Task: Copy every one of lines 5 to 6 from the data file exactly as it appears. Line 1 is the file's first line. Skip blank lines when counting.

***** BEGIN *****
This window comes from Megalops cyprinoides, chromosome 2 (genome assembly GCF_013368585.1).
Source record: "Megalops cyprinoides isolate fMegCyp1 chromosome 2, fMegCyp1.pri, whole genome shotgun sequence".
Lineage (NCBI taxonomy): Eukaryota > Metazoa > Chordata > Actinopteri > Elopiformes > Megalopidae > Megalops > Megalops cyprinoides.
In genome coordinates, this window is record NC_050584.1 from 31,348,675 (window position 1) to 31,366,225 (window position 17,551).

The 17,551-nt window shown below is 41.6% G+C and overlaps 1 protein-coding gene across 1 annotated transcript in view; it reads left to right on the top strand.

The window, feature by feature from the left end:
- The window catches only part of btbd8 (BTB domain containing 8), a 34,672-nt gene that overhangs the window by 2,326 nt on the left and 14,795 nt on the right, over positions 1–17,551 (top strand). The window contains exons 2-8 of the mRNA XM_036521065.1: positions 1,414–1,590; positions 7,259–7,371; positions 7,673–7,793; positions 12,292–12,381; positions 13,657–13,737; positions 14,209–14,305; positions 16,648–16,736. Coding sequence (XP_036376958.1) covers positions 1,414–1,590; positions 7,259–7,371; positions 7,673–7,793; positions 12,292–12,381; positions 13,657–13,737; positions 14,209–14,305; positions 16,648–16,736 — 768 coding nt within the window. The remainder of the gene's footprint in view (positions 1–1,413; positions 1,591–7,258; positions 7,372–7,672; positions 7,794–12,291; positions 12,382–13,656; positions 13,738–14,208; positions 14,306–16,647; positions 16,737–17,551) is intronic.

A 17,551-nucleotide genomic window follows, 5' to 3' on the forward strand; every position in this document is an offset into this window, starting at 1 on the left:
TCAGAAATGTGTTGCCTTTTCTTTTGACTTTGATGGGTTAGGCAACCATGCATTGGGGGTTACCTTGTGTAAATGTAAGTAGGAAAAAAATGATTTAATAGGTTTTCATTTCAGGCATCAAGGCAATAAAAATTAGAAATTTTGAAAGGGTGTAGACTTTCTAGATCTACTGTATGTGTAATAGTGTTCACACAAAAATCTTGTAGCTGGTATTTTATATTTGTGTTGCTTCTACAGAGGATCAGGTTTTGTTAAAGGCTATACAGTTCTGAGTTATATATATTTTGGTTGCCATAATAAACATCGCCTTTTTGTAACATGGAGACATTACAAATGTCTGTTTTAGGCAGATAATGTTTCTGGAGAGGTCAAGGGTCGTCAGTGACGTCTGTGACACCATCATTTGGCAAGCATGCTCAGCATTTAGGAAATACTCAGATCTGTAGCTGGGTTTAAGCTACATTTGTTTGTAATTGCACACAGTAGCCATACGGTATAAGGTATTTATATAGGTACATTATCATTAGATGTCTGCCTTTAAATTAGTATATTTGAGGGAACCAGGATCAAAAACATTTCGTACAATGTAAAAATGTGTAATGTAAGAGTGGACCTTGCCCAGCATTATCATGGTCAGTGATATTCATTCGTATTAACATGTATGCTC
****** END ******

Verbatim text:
The 17,551-nt window shown below is 41.6% G+C and overlaps 1 protein-coding gene across 1 annotated transcript in view; it reads left to right on the top strand.

The window, feature by feature from the left end: